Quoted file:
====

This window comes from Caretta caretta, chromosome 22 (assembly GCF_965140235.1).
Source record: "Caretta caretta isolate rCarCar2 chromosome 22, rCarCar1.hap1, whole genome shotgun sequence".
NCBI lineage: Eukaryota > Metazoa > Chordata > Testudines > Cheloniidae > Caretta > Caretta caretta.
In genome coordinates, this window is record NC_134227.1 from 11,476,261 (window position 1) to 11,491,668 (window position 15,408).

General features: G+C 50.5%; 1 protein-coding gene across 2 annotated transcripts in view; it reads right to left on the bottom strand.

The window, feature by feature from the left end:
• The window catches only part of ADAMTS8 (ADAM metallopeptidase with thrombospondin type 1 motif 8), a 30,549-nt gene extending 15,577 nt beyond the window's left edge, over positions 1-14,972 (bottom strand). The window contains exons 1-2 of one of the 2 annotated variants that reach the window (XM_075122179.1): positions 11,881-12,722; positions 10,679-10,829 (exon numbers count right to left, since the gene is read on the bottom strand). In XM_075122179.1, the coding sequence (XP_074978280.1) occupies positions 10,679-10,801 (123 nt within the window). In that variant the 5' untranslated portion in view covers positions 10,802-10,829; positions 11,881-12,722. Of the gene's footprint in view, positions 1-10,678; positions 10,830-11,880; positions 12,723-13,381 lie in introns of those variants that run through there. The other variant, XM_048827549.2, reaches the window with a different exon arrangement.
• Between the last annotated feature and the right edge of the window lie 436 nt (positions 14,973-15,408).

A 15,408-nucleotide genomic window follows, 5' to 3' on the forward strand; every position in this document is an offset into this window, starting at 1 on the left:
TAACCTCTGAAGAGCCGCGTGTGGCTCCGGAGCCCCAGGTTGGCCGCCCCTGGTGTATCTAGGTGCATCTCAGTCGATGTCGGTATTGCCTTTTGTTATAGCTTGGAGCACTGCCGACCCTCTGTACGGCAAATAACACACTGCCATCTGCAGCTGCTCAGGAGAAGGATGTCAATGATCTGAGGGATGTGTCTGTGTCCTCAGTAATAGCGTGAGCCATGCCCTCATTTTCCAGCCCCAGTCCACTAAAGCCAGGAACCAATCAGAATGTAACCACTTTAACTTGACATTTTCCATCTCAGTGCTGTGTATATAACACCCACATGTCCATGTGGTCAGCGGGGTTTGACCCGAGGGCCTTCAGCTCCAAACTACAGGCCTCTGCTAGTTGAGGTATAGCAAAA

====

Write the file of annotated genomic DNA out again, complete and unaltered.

This window comes from Caretta caretta, chromosome 22 (assembly GCF_965140235.1).
Source record: "Caretta caretta isolate rCarCar2 chromosome 22, rCarCar1.hap1, whole genome shotgun sequence".
NCBI lineage: Eukaryota > Metazoa > Chordata > Testudines > Cheloniidae > Caretta > Caretta caretta.
In genome coordinates, this window is record NC_134227.1 from 11,476,261 (window position 1) to 11,491,668 (window position 15,408).

General features: G+C 50.5%; 1 protein-coding gene across 2 annotated transcripts in view; it reads right to left on the bottom strand.

The window, feature by feature from the left end:
• The window catches only part of ADAMTS8 (ADAM metallopeptidase with thrombospondin type 1 motif 8), a 30,549-nt gene extending 15,577 nt beyond the window's left edge, over positions 1-14,972 (bottom strand). The window contains exons 1-2 of one of the 2 annotated variants that reach the window (XM_075122179.1): positions 11,881-12,722; positions 10,679-10,829 (exon numbers count right to left, since the gene is read on the bottom strand). In XM_075122179.1, the coding sequence (XP_074978280.1) occupies positions 10,679-10,801 (123 nt within the window). In that variant the 5' untranslated portion in view covers positions 10,802-10,829; positions 11,881-12,722. Of the gene's footprint in view, positions 1-10,678; positions 10,830-11,880; positions 12,723-13,381 lie in introns of those variants that run through there. The other variant, XM_048827549.2, reaches the window with a different exon arrangement.
• Between the last annotated feature and the right edge of the window lie 436 nt (positions 14,973-15,408).

A 15,408-nucleotide genomic window follows, 5' to 3' on the forward strand; every position in this document is an offset into this window, starting at 1 on the left:
TAACCTCTGAAGAGCCGCGTGTGGCTCCGGAGCCCCAGGTTGGCCGCCCCTGGTGTATCTAGGTGCATCTCAGTCGATGTCGGTATTGCCTTTTGTTATAGCTTGGAGCACTGCCGACCCTCTGTACGGCAAATAACACACTGCCATCTGCAGCTGCTCAGGAGAAGGATGTCAATGATCTGAGGGATGTGTCTGTGTCCTCAGTAATAGCGTGAGCCATGCCCTCATTTTCCAGCCCCAGTCCACTAAAGCCAGGAACCAATCAGAATGTAACCACTTTAACTTGACATTTTCCATCTCAGTGCTGTGTATATAACACCCACATGTCCATGTGGTCAGCGGGGTTTGACCCGAGGGCCTTCAGCTCCAAACTACAGGCCTCTGCTAGTTGAGGTATAGCAAAA